15. Thank you for your community service in challenging NAMI corruption; however, I disagree with you, Frank and Oldhead about making NAMI a focus of criticism. Our society holds medical science in highest esteem; it seems ill-advised to focus criticism of mainstream “mental health” care at NAMI for advocating support for medical science (and their “medicines”).

    I contend that the harm caused by mainstream “mental health care” can be directly attributed to legitimized pseudoscience: psychiatry accepted as a legitimate medical science. Medical schools are having problems with students who “bash psychiatry as not real medical science;” these students are our greatest allies. Medical schools legitimizing psychiatry is our greatest and weakest enemy since they pride themselves on real science.

    • I disagree with you, Frank and Oldhead about making NAMI a focus of criticism.

      No idea where you’re coming from with this, though I suspect that you think that this is an argument about good vs. bad “science” going on here, and that the most logical side wins. This disregards the fact that psychiatry is primarily about social control and domestic repression, and that NAMI is probably the most effective (ostensibly) non-governmental organization responsible for enslaving people to psychiatric drugs and the corresponding ideologies of self-hate (“diagnoses”), which it encourages people to internalize. Psychiatry will only go away when it is rejected by those it professes to serve. NAMI is there to solicit “consumers” of all this. Why in the world would it NOT be a primary focus, not for “criticism,” but for concerted ACTION?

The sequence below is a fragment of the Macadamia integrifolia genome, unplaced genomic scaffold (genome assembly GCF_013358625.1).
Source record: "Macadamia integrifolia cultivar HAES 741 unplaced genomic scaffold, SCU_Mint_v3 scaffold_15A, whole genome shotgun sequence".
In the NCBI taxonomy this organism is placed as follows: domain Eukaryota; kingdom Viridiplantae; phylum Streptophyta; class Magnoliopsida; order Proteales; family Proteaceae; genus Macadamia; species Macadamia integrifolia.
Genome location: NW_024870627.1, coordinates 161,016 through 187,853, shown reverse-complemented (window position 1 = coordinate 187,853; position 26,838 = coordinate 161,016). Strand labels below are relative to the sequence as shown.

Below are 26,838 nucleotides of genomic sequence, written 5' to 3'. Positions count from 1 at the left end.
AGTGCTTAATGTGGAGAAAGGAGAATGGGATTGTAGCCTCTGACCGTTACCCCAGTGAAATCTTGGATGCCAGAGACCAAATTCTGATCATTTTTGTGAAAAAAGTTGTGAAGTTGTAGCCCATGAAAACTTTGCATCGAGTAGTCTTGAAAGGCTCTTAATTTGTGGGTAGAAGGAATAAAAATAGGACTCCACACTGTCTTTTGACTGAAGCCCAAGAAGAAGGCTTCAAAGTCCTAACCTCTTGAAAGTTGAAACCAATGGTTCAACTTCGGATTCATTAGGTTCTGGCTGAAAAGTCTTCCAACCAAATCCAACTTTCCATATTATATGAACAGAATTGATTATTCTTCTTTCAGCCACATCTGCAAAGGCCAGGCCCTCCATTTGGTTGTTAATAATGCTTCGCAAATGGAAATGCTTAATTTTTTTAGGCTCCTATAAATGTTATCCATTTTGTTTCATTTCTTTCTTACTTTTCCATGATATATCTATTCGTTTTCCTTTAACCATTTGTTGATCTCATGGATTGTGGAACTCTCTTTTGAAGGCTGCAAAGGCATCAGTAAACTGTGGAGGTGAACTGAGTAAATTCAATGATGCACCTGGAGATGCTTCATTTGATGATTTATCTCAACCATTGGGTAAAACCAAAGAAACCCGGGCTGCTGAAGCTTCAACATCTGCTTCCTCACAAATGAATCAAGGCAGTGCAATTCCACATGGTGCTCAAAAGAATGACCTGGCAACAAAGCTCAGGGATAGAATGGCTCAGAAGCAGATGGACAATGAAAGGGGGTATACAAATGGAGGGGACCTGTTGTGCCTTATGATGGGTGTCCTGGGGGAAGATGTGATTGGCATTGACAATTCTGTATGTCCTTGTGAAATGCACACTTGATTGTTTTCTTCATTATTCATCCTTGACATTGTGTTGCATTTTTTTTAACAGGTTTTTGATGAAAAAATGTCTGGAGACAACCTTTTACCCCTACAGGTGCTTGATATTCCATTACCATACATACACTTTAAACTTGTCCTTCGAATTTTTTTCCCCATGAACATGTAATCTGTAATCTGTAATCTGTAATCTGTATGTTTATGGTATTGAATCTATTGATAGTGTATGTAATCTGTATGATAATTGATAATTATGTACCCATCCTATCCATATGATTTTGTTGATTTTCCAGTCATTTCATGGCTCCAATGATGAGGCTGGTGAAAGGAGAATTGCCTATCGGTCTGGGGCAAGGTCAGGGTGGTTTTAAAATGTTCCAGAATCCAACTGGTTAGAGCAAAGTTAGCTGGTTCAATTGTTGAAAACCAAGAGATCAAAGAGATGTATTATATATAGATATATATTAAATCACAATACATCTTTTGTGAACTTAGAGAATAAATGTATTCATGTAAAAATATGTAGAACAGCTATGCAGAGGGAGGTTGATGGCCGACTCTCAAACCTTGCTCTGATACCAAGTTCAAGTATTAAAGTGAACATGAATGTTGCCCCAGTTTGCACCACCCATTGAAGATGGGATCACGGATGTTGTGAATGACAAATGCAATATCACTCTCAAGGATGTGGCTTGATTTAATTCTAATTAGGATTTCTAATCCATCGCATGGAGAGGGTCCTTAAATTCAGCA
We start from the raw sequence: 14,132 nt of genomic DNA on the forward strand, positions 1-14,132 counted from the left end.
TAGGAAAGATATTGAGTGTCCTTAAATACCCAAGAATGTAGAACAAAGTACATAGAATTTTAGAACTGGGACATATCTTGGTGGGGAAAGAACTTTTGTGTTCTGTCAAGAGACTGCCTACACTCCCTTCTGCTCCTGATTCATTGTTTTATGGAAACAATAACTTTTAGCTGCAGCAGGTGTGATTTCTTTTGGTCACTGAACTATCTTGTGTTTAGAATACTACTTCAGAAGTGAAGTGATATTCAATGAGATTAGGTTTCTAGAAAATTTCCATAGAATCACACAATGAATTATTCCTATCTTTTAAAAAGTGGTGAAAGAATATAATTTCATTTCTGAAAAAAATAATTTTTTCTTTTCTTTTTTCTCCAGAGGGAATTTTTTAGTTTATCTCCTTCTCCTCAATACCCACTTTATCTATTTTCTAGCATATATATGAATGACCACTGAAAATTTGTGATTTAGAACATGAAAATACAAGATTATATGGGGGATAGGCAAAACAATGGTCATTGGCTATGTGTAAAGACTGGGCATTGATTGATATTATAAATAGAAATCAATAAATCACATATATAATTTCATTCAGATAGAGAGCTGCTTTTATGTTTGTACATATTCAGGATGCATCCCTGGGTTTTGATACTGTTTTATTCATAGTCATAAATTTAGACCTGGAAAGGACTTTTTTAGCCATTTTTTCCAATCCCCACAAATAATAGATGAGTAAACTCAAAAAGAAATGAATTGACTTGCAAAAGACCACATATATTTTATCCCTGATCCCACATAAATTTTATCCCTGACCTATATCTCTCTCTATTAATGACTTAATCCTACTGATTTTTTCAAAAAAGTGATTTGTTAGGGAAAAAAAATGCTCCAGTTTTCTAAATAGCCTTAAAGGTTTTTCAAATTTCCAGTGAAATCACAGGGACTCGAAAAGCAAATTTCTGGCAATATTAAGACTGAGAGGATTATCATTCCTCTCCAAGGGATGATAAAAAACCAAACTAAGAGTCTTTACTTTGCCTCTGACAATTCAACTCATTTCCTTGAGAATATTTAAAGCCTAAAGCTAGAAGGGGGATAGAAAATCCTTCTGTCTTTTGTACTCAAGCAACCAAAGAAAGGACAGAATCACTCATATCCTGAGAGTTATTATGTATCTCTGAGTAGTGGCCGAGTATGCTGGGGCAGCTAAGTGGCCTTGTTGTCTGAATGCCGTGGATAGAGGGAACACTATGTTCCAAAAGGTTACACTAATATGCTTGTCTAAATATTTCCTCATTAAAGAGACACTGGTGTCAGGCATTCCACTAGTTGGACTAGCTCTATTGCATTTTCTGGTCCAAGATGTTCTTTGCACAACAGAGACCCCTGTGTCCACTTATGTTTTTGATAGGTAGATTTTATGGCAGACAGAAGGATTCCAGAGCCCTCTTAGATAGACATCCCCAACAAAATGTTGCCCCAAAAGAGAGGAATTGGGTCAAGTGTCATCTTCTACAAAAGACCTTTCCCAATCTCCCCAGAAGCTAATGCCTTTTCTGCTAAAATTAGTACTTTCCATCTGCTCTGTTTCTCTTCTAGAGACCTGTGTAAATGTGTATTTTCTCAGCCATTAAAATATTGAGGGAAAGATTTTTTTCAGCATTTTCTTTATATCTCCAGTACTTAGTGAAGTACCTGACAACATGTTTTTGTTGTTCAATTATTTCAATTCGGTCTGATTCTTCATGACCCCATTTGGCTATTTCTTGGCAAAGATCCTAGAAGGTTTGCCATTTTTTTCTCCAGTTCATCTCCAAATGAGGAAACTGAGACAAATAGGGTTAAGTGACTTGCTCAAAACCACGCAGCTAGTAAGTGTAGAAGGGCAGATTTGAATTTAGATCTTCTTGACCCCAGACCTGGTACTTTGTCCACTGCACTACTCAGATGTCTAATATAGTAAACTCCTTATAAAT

16. When I was a NAMI zombie I actually applied for the Eli-Lilly grant. It had been expanded to include psych drugs besides clozerol. I certainly was drugged and compliant! I was “high functioning” or intelligent too. Psych staff would yell at me for bringing books to group or asking the wrong questions. They don’t like questions from nuts even if you buy into psychiatry as a legitimate science–as I did.

    My question is how has the scholarship fared? If you’re drugged up–as they insist–it’s nearly impossible to go to school. I wouldn’t be surprised if, due to the high failure rate of the people who receive it and lack of applicants who think they can better themselves, they quit awarding it.